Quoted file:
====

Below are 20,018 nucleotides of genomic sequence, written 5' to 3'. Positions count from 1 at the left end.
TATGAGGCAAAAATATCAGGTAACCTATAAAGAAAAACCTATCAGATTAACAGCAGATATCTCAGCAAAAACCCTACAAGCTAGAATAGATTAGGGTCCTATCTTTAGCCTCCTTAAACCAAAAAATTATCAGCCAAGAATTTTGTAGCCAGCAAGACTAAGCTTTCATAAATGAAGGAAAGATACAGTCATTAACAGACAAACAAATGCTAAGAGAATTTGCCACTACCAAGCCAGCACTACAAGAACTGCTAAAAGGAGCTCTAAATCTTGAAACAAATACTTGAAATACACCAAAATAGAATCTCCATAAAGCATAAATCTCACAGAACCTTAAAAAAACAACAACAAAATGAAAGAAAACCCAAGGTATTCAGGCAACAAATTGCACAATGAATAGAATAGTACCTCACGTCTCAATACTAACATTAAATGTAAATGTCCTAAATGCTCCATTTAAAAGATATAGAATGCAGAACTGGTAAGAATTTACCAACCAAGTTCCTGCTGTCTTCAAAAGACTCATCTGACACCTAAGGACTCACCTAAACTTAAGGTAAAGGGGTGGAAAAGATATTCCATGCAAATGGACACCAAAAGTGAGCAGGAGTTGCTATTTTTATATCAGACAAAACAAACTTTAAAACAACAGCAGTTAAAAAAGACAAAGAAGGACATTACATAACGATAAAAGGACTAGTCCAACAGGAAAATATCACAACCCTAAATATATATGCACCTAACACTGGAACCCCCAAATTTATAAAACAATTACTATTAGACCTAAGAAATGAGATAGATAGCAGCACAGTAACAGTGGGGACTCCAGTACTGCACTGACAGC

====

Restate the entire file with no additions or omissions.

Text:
Below are 20,018 nucleotides of genomic sequence, written 5' to 3'. Positions count from 1 at the left end.
TATGAGGCAAAAATATCAGGTAACCTATAAAGAAAAACCTATCAGATTAACAGCAGATATCTCAGCAAAAACCCTACAAGCTAGAATAGATTAGGGTCCTATCTTTAGCCTCCTTAAACCAAAAAATTATCAGCCAAGAATTTTGTAGCCAGCAAGACTAAGCTTTCATAAATGAAGGAAAGATACAGTCATTAACAGACAAACAAATGCTAAGAGAATTTGCCACTACCAAGCCAGCACTACAAGAACTGCTAAAAGGAGCTCTAAATCTTGAAACAAATACTTGAAATACACCAAAATAGAATCTCCATAAAGCATAAATCTCACAGAACCTTAAAAAAACAACAACAAAATGAAAGAAAACCCAAGGTATTCAGGCAACAAATTGCACAATGAATAGAATAGTACCTCACGTCTCAATACTAACATTAAATGTAAATGTCCTAAATGCTCCATTTAAAAGATATAGAATGCAGAACTGGTAAGAATTTACCAACCAAGTTCCTGCTGTCTTCAAAAGACTCATCTGACACCTAAGGACTCACCTAAACTTAAGGTAAAGGGGTGGAAAAGATATTCCATGCAAATGGACACCAAAAGTGAGCAGGAGTTGCTATTTTTATATCAGACAAAACAAACTTTAAAACAACAGCAGTTAAAAAAGACAAAGAAGGACATTACATAACGATAAAAGGACTAGTCCAACAGGAAAATATCACAACCCTAAATATATATGCACCTAACACTGGAACCCCCAAATTTATAAAACAATTACTATTAGACCTAAGAAATGAGATAGATAGCAGCACAGTAACAGTGGGGACTCCAGTACTGCACTGACAGC